Actually it has ALL the 2500 parts except for softer rate springs. That was Dodges answer to all the crew cab F-150's and GM 1500's that were selling like hot cakes. Ram only had a Quad Cab 1500 with the smaller rear seat/legroom. Rather than spend the money to engineer a real 1500 crew cab they softened up the ride of a 2500 and called it a 1500. I would support the purchase of one of these rare trucks for your intended purpose although you may still end up being overweight by legal standards.
 

Shovel

Dreaming Ape
I don't have any stake in what you end up doing so just take this as the anecdote it is & I also have a CDL and run class 7 tractor/trailer nationwide if that helps provide context.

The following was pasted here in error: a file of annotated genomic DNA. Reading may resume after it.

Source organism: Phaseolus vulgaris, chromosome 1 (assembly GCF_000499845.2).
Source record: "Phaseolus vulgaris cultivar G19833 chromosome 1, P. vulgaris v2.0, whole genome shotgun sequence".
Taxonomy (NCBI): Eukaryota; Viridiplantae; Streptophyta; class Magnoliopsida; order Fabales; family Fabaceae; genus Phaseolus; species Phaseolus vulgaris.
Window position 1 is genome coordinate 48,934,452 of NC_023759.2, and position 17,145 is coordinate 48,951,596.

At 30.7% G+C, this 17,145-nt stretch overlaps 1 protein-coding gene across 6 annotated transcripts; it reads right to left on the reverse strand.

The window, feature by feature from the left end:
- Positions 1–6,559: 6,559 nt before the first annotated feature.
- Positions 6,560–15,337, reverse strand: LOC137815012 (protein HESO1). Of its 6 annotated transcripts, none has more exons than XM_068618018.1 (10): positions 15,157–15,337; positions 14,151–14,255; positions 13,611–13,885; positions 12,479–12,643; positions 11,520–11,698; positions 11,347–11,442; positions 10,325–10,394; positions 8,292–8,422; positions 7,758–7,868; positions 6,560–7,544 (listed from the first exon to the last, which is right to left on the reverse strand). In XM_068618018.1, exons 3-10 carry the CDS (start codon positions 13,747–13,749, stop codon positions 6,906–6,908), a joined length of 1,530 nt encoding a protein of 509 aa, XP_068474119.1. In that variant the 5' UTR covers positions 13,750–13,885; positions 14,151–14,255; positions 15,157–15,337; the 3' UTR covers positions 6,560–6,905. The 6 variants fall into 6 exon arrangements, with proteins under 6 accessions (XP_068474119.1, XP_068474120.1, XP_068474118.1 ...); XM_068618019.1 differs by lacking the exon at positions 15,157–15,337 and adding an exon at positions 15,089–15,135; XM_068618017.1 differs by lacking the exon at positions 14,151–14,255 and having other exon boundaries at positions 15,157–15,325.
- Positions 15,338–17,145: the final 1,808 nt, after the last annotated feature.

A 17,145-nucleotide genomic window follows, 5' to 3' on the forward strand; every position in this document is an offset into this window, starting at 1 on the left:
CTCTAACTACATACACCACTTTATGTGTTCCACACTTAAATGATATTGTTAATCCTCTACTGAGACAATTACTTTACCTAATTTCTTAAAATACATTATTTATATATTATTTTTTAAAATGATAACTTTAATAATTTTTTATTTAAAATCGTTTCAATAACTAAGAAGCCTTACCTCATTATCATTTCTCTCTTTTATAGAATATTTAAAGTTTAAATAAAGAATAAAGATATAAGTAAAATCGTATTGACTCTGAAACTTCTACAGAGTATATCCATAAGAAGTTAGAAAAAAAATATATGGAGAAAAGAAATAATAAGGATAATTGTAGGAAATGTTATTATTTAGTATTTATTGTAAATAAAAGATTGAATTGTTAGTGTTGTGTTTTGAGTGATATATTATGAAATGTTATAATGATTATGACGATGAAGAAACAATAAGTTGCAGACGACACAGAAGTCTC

I own a 2015 Ram 1500 4x4 single cab short bed (120" wheelbase) with OEM tow package, 3.55:1 gears, 65RFE (6 speed) transmission, 5.7L Hemi, and the Mopar 2" suspension lift on 33" diameter tires. In compliance with my state's laws any trailer over 3000lb GVW must have brakes. According to the manufacturer the maximum rated tow capacity with this truck as built is 9050 lbs. The most I have towed interstate with this vehicle is ~7200lb, in July from Los Angeles to Phoenix in the form of a rented 2500lb two axle trailer with a Montero aboard. Not much aero load, a bit tongue heavy. The laden weight of my truck alone is ~5500lb with fuel, luggage, myself and my wife aboard for a GCW of ~12,700lb and a GCWR of 14,400lb